Outlier Patent Attorneys

Bayh-Dole Act and Government Rights – College Spinouts – Patent Strategic Counseling

Insights

What is the Bayh-Dole Act?

The Bayh-Dole Act (or P.L. 96-517, Patent and Trademark Amendment Act) is a federal law enacted in 1980 that gives ownership of inventions developed with federal funding to universities, small businesses, and non-profit organizations, rather than to the government. These entities now have the ability to retain ownership and title to actively license any of the technologies created through federally funded projects.

The primary purpose of the act is to encourage the commercialization of federally funded inventions and technology transfer from universities to private companies (and ultimately, the market). Universities and other organizations can own their own patent rights, which can then be licensed or sold, giving them control over how their inventions are used, as well as who can use them. Entities can apply for patents on inventions or discoveries made using federal funds.

What are the key provision of the act?

  • Non-profits, universities, and small businesses can retain ownership/title of innovations developed with federally-funded research

  • Entities must provide the government with a non-exclusive license to use the invention

  • Universities must attempt to develop and commercialize the invention, or else the federal government has the right to overtake control of the invention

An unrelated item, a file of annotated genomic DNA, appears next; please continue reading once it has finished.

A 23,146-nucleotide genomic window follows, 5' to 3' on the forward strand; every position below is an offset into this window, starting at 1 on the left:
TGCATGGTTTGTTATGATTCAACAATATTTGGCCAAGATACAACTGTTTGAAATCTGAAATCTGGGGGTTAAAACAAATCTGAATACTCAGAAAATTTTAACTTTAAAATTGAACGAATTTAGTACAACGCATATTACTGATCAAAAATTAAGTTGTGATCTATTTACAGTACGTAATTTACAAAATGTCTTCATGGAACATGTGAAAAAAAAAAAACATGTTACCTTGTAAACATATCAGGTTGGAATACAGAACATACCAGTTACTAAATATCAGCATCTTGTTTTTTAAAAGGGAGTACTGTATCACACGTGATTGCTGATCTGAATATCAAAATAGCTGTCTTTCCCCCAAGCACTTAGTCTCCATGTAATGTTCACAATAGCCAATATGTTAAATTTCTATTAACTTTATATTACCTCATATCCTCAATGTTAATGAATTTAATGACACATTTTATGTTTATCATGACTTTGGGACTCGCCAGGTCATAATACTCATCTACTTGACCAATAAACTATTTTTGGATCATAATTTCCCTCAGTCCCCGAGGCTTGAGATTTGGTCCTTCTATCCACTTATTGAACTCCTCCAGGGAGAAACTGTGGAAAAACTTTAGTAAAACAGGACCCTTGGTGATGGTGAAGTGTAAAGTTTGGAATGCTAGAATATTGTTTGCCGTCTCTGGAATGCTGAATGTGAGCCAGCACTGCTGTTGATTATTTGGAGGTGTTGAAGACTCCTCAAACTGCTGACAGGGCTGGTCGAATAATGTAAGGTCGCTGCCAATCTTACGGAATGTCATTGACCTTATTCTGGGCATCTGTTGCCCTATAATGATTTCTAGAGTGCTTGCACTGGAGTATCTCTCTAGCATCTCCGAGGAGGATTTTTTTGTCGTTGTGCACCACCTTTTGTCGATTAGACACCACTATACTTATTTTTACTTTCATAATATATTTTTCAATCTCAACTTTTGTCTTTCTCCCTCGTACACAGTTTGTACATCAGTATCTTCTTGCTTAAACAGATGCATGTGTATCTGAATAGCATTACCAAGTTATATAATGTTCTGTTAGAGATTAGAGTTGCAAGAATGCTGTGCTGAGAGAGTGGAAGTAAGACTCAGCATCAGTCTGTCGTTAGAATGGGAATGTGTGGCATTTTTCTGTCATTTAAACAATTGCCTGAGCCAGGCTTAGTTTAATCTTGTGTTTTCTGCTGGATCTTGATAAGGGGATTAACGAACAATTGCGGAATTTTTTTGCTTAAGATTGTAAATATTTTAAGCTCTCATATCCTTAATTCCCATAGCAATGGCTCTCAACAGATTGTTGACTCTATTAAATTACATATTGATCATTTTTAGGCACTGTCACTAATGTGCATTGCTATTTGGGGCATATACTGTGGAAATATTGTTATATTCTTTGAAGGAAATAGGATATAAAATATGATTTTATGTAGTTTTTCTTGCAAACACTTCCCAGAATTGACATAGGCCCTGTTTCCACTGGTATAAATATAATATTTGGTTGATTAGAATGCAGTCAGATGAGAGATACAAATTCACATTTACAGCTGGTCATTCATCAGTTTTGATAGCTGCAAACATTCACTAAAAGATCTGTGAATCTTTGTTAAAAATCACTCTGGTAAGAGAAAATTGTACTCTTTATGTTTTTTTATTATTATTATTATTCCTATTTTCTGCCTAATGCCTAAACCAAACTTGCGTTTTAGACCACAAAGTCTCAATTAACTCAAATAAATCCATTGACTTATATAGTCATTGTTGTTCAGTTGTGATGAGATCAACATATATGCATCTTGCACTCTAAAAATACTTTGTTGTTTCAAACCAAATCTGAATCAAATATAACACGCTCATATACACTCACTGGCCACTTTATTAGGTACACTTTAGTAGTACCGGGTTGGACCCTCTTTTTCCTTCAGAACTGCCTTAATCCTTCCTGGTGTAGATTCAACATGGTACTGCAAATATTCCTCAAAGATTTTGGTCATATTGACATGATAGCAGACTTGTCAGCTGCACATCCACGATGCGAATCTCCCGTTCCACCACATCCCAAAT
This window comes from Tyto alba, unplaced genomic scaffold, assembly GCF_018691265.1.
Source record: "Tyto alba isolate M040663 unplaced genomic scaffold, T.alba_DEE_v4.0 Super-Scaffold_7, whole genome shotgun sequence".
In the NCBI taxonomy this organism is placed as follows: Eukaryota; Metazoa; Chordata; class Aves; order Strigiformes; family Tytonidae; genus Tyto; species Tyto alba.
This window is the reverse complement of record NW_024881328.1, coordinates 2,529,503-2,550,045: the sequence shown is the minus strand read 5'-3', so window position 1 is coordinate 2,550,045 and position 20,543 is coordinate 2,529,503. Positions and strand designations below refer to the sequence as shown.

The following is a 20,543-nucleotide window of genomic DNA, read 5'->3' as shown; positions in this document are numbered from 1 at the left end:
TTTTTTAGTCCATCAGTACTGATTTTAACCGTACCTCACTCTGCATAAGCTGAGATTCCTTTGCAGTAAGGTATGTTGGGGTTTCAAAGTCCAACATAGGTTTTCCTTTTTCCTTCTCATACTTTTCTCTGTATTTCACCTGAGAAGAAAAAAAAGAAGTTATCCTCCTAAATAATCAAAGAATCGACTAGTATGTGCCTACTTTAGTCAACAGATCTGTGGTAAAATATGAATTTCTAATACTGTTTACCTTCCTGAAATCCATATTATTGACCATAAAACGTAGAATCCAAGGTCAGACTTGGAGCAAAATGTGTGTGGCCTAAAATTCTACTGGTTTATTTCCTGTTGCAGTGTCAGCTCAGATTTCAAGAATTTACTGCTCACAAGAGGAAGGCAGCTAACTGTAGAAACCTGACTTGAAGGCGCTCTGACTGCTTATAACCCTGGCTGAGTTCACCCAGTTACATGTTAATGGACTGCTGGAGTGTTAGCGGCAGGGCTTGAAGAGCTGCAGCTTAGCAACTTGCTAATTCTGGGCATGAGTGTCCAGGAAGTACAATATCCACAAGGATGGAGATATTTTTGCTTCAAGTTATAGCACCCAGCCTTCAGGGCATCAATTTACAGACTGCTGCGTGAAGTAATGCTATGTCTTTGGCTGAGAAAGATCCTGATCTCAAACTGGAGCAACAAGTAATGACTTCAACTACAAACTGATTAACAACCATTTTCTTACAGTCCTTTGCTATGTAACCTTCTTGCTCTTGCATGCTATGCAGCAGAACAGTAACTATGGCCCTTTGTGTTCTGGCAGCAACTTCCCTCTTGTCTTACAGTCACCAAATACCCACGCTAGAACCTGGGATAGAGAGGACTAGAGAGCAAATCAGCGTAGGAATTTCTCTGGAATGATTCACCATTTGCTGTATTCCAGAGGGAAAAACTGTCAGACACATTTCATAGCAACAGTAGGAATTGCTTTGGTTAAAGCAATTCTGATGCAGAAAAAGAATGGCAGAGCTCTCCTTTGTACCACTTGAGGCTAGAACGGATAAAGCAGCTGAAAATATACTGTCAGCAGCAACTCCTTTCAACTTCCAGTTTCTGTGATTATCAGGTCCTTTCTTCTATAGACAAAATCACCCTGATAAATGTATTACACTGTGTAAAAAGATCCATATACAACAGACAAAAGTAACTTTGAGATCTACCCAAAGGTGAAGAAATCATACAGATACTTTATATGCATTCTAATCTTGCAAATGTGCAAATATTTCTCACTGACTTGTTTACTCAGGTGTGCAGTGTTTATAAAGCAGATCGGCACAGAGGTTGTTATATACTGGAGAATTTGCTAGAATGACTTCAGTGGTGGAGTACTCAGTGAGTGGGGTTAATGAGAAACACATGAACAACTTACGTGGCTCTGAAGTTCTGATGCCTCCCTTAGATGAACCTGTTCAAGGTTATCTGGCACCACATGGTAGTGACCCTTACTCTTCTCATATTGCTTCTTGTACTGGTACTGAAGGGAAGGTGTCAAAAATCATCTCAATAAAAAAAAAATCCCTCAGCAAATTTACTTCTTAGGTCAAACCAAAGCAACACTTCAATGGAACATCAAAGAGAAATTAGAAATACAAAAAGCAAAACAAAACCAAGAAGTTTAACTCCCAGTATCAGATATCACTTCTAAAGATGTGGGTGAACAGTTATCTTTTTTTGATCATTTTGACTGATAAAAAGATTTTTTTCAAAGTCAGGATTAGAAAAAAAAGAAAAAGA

• Universities are expected to patent all inventions they elect to own and commercialize

  • Universities are expected to give licensing preference to small businesses

FAQs

What sort of ownership for universities is provided under Bayh-Dole provisions?

A university can retain ownership of any inventions created with federal funding unless that funding agency has informed the university beforehand that the agency retains title to inventions derived from the funded activities because of identified "exceptional circumstances" or other specified conditions.


Does Bayh-Dole apply to SBIR/STTR funding?

Yes. If you are an entity in receipt of federal funding (including research grants, SBIR/STTR grants, and more), you are considered a contractor and covered under Bayh-Dole provisions. The next steps would be to set up a system to receive an invention disclosure, send them to the government, file relevant patent applications, and grant the government a nonexclusive license ("confirmatory license") to use the patented inventions for potential governmental uses.